NASA accidentally sold a priceless Apollo 11 artifact, and now the agency faces a legal battle to get it back. The bag was used to collect moon samples in 1969 and was sold last year to Nancy Carlson from Illinois for $995 mistakenly due to a clerical error.
NASA realized the huge mistake when Ms Carlson sent back the bag for authentication and decided to keep it, the space agency is now working with federal prosecutors to reclaim legal ownership of the item, according to NASA, the bag is a;
rare artifact, if not a national treasure
Ms Carlson doesn’t intend to let go easily, she has also launched her own lawsuit against NASA in-order to get the bag back.
In 1969 Neil Armstrong and Buzz Aldrin were on the surface of the moon for several hours gathering more than 20kg of lunar material to return to Earth. This was Apollo 11, the first mission which successfully landed humans on the moon, the bag itself still has fragments of lunar debris embedded in its material.
Something similar to this happened years back in 2005, a director of a Kansas space center was found guilty of stealing and auctioning space artifacts loaned by NASA. NASA officials, during investigation later found the Apollo 11 lunar bag inside his garage. But in this case it’s hard to tell who wins this case, since the bag was obtained legally as a result of a mistake made by NASA.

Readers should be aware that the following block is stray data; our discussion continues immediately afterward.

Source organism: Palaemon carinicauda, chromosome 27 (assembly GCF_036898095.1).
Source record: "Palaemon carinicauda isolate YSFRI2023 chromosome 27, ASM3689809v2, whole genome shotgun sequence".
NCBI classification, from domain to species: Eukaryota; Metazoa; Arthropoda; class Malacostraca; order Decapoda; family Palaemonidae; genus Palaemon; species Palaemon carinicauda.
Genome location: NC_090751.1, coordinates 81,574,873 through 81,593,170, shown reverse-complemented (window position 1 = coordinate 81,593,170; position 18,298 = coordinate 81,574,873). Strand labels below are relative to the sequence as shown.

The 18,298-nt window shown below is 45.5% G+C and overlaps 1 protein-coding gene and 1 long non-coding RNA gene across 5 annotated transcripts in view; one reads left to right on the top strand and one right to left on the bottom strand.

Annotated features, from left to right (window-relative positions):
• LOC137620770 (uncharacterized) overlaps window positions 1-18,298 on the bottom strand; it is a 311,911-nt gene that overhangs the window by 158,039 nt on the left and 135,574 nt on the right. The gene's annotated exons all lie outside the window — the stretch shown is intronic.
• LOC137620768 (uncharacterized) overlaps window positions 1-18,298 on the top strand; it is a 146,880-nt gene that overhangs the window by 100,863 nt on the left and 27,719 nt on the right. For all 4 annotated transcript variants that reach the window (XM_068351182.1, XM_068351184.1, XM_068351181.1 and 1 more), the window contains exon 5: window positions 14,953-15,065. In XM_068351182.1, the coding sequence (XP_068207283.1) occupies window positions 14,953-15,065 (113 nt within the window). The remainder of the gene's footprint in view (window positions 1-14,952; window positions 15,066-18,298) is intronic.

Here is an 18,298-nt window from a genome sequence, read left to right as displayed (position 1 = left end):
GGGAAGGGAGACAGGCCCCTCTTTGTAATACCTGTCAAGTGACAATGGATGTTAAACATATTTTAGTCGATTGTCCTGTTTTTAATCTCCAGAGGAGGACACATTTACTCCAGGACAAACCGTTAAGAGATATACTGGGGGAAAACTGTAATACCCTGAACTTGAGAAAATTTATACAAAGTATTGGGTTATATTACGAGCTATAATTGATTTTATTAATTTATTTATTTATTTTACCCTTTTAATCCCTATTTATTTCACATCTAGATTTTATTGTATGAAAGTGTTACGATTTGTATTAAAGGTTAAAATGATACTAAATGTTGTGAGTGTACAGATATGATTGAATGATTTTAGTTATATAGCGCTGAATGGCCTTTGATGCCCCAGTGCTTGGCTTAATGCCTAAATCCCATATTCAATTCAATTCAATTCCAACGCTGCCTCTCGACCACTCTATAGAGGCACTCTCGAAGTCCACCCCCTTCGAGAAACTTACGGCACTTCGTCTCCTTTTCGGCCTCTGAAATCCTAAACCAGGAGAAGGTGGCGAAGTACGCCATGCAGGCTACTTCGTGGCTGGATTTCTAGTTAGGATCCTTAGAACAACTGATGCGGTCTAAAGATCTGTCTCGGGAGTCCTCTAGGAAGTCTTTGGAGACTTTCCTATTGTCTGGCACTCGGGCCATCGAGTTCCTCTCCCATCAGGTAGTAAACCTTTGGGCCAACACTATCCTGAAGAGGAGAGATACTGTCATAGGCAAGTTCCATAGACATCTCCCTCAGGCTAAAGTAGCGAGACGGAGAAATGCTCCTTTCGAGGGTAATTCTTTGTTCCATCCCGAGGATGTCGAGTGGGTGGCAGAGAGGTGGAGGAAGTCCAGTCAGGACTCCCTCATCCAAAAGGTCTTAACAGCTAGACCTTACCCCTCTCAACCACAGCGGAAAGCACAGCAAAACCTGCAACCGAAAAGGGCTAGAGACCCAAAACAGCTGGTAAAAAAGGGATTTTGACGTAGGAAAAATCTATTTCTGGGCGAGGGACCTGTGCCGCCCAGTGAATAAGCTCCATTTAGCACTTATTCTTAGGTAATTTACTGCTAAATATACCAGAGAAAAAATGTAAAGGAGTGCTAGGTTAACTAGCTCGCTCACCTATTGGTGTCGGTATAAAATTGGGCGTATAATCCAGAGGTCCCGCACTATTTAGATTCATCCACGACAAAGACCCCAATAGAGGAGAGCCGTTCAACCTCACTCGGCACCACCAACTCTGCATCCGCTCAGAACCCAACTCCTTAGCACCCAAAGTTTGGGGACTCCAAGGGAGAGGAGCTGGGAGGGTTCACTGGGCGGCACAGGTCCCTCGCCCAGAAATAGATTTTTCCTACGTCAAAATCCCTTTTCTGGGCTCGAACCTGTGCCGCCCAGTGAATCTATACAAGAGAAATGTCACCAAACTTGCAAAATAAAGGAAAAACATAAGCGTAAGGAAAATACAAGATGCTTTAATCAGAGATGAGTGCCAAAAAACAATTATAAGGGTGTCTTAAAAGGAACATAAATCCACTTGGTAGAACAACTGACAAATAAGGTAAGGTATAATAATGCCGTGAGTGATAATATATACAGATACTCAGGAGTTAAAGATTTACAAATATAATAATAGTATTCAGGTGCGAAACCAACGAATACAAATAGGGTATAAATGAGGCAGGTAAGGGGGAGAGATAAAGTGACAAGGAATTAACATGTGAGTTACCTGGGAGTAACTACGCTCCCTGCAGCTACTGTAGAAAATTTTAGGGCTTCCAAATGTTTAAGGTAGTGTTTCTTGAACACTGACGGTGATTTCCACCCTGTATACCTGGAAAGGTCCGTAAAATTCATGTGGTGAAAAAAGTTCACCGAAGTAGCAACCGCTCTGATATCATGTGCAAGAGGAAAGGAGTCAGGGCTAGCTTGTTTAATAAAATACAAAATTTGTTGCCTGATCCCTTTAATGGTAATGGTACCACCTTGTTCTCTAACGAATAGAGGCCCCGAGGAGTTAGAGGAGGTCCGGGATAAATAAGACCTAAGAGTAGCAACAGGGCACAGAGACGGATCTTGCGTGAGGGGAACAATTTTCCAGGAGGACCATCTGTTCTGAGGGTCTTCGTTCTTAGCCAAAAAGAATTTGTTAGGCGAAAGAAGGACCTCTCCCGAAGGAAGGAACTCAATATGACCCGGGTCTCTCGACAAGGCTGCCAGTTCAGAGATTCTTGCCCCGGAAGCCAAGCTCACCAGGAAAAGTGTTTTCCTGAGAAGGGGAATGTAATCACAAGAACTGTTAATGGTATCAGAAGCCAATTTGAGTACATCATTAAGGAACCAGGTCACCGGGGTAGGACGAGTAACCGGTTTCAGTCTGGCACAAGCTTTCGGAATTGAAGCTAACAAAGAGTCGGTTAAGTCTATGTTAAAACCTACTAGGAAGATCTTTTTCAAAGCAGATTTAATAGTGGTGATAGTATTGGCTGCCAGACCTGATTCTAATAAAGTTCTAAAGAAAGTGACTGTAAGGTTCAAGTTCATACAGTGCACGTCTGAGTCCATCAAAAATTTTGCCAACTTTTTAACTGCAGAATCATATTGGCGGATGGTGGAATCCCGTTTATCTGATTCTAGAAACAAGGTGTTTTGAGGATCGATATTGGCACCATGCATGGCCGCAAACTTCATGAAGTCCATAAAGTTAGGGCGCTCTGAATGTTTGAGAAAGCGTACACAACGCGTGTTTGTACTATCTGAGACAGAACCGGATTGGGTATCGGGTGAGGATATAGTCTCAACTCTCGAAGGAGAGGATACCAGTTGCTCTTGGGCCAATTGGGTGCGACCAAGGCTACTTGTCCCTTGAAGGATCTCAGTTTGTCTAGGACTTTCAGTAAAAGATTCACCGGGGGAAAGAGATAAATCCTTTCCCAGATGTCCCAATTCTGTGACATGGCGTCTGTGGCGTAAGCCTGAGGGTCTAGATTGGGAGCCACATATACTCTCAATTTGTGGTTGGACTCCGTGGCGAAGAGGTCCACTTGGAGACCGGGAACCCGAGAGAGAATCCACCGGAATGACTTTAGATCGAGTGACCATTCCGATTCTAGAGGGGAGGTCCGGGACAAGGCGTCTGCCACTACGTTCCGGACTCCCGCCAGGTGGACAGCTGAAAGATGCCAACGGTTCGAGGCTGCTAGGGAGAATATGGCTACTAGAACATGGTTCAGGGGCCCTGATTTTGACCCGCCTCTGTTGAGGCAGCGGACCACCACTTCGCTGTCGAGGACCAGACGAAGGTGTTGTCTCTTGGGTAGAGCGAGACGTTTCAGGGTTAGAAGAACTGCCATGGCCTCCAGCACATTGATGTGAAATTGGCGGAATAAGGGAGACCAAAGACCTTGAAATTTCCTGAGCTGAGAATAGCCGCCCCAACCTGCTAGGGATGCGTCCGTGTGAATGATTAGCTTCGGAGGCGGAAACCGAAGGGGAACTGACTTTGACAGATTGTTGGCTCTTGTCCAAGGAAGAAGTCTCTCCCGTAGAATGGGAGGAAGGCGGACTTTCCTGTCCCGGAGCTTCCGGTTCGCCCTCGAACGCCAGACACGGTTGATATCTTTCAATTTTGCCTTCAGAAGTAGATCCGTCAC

The National Aeronautics and Space Administration (NASA) is an agency of the United States Federal Government responsible for the civilian space program as well as aeronautics and aerospace research.
Established by President Dwight D. Eisenhower in 1958 with a distinctly civilian (rather than military) orientation encouraging peaceful applications in space science, NASA science is focused on better understanding Earth through the Earth Observing System, advancing heliophysics through the efforts of the Science Mission Directorate’s Heliophysics Research Program, exploring bodies throughout the Solar System with advanced robotic spacecraft missions such as New Horizons, and researching astrophysics topics, such as the Big Bang, through the Great Observatories and associated programs.